Condo sales buoy SM Prime as Earnings decline by 21.9%
Property giant SM Prime Holdings saw a 21.9-percent year-on-year drop in first quarter net profit to P6.5 billion as the prolonged pandemic and the reimposition of tough lockdown protocols weighed down the flagship shopping mall business.
The growing residential business, however, has mitigated the overall decline in earnings. This segment led by SM Development Corp. contributed P11.9 billion in revenues in the first three months, up by 5 percent year-on-year.
As an indicator of future revenue contribution, the residential segment saw a 31-percent year-on-year growth in reservation sales to P32.4 billion, mostly from newly launched residential projects in Metro Manila.
For the full year, the company aims to bring to the property market 15,000 to 20,000 residential units.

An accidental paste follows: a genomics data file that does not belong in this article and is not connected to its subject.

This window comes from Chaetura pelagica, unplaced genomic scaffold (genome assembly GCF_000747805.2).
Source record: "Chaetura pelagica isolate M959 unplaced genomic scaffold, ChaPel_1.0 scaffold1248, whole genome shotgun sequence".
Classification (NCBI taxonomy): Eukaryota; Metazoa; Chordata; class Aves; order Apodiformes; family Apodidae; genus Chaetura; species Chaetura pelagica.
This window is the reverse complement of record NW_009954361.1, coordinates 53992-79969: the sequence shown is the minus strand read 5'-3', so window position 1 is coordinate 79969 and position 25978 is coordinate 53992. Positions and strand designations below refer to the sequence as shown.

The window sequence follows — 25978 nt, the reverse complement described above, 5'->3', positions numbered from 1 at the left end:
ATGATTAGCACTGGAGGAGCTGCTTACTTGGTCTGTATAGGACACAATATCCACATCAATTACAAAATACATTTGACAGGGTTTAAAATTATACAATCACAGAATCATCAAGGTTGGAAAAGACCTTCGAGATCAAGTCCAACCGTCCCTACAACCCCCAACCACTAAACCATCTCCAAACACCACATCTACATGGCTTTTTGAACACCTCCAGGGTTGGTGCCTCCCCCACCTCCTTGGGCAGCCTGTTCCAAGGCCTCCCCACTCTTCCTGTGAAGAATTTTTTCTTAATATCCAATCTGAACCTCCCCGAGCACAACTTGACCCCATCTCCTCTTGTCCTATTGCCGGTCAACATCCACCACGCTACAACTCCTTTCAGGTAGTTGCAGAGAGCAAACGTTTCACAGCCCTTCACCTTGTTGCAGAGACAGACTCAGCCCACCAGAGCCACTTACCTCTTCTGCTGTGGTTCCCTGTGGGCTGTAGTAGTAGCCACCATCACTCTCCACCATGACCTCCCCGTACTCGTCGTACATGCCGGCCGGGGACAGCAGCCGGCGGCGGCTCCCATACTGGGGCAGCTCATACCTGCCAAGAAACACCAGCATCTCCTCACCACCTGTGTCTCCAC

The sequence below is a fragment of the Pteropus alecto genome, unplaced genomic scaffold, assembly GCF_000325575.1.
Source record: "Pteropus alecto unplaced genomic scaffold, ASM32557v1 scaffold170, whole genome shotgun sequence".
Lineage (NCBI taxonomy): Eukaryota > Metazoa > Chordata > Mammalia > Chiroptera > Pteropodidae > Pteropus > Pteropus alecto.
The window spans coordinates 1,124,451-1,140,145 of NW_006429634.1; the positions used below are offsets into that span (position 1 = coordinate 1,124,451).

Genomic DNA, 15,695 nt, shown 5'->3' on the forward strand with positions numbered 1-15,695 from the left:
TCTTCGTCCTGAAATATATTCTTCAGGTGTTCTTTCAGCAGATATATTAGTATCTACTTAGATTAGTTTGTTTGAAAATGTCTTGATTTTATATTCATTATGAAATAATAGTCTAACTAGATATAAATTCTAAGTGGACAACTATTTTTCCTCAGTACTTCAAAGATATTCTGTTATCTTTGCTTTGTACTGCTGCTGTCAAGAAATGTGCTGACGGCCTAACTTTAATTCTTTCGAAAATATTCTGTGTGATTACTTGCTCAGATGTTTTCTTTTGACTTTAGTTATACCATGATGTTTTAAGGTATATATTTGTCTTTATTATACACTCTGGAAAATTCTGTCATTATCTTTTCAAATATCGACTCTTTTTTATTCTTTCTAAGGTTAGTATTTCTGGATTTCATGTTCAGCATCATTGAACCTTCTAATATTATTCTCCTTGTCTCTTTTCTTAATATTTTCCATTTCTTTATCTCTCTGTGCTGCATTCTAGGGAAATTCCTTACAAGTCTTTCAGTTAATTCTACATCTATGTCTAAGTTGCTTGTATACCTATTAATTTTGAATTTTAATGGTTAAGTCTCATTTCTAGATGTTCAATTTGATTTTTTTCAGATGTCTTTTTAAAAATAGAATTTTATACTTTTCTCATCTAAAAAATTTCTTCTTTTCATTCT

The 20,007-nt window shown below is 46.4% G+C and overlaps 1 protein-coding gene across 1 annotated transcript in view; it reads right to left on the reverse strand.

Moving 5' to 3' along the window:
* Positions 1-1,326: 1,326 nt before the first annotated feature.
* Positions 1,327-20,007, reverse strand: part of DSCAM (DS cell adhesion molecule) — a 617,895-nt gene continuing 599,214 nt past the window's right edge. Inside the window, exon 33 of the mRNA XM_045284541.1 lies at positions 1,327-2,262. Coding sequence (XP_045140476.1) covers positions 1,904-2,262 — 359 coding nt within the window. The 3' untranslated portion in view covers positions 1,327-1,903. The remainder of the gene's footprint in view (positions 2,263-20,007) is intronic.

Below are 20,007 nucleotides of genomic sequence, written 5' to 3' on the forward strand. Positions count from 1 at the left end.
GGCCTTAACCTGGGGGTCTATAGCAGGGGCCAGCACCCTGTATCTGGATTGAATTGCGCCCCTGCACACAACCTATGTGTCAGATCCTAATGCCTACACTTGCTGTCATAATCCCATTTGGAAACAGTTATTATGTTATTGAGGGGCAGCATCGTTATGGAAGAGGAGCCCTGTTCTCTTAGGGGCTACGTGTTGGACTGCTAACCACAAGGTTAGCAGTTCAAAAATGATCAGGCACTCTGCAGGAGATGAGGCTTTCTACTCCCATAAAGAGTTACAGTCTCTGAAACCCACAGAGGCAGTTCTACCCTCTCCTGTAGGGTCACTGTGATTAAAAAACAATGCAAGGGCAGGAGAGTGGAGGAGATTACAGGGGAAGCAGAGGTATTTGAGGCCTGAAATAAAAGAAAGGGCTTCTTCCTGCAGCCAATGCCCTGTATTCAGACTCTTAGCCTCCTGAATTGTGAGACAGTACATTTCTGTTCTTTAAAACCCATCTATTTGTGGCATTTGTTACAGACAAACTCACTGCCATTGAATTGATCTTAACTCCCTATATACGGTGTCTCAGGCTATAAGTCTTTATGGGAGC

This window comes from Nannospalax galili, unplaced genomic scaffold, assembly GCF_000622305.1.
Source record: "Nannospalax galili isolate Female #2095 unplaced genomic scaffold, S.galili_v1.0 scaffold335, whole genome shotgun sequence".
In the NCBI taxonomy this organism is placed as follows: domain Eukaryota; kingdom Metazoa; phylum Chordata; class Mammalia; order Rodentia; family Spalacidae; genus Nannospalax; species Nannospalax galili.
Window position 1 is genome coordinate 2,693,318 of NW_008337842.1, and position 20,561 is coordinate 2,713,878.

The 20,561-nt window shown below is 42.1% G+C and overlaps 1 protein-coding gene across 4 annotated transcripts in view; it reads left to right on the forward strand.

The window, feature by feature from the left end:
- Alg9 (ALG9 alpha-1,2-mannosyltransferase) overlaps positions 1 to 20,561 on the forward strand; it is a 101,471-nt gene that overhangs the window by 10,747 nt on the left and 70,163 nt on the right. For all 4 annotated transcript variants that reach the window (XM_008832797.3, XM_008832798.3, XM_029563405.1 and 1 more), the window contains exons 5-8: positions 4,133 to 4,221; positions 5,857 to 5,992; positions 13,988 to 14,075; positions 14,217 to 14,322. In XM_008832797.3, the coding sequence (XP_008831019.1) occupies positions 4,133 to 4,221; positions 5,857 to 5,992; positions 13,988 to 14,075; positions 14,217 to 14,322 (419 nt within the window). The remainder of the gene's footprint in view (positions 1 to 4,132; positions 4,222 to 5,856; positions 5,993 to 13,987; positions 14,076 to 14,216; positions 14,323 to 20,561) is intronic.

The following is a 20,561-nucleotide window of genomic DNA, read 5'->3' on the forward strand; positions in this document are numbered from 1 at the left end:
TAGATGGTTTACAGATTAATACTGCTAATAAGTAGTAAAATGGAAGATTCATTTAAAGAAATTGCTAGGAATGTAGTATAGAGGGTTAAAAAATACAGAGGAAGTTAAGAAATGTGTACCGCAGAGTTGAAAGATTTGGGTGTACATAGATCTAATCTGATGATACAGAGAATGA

“We welcomed 2021 with high hopes as most areas in the Philippines, including Metro Manila, were placed under [general community quarantine] in the first quarter of 2021. Along with the sustained growth of our residential business, our mall affiliates together with many of our [small and medium enterprises] partners were able to reopen their shops, allowing our mall business segment to perform better,” SM Prime president Jeffrey Lim said in a disclosure to the Philippine Stock Exchange on Monday.
Quarter-on-quarter, SM Prime’s net income improved by 80 percent while consolidated revenues were flat.
The residential segment accounted for 57 percent of SM Prime’s consolidated revenues, while the share of the shopping mall segment—previously the group’s cash cow—was capped at 28 percent.
Compared to the previous quarter, however, the local shopping mall business grew revenues by 10 percent to P5.9 billion as operating mall tenants increased, boosting mall income by 14 percent to P5.6 billion.
Meanwhile, SM Prime’s China malls registered a 53-percent year-on-year growth in revenues to 199 million renminbi (P1.48 billion) in the first quarter. This positive growth of international malls signals a return to normal operations after the government-imposed lockdown in mainland China.
—DORIS DUMLAO-ABADILLA INQ
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